Green groups unite to oppose Palmer’s new coal mine
ENVIRONMENTAL groups have decried news of Clive Palmer’s Galilee Coal Project progressing saying it would have a negative impact on the reef, farming, groundwater and local ecosystems.
The Lock the Gate group expressed fears that the mining project would destroy grazing land and the Bimblebox Nature Refuge - an important habitat in the Eastern Desert uplands which lie right in the middle of the mining proposal.
Local landowner and nature refuge co-owner Paola Cassoni said she would be considering all her options now that the ML and EA had been notified.
“We have submitted to the environmental impact statement and voiced our concerns throughout the process,” Ms Cassoni said.
“But by making an objection to the land court Waratah’s assertions about the impacts of the mine can finally be put to the test.
“We have been in drought out here for more than three years. Our groundwater is all we have to depend on. We have no choice but to use all options open to us to protect this important pocket of country.”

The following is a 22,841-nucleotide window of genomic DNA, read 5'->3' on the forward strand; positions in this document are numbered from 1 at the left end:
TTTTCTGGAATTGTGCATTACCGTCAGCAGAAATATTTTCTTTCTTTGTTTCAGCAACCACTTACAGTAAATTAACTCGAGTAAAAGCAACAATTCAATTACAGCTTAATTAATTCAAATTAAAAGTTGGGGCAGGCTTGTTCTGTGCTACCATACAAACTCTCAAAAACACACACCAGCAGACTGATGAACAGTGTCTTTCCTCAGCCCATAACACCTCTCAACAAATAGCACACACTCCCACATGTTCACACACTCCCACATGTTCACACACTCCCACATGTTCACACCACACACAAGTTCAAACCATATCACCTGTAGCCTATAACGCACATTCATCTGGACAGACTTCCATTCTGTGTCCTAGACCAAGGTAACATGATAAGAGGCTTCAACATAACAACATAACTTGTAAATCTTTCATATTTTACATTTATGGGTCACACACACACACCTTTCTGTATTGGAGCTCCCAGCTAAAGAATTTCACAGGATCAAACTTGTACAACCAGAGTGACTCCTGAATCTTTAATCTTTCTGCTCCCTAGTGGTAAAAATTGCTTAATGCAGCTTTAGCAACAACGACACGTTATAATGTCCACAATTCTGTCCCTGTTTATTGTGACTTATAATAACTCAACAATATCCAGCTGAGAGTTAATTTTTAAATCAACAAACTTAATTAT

She encouraged any of the more than 500 Nature Refuge owners who felt outraged that the government would allow mining on a nature refuge, to join her in the fight.
“And any graziers that are worried about their water, please join us too,” she said.
Graziers are calling on the government to amend legislation to confirm that the impacts of mining on groundwater would be properly considered at all stages of the assessment and approvals process, including for the Galilee Coal Project.
The Australian Marine Conservation Society joined the call for Waratah’s application to be rejected given the project’s potential impact on the climate and the Great Barrier Reef.
AMCS Great Barrier Reef campaign manager Shani Tager said the reef was in grave danger and needed our care and stewardship more than ever.
“In order to give our reef a fighting chance in the face of galloping climate change and rising ocean temperatures, we need to urgently transition to renewable energy, not sanction new coal projects like this,” Ms Tager said.
She said warned that 64,000 jobs supported by the reef were in jeopardy.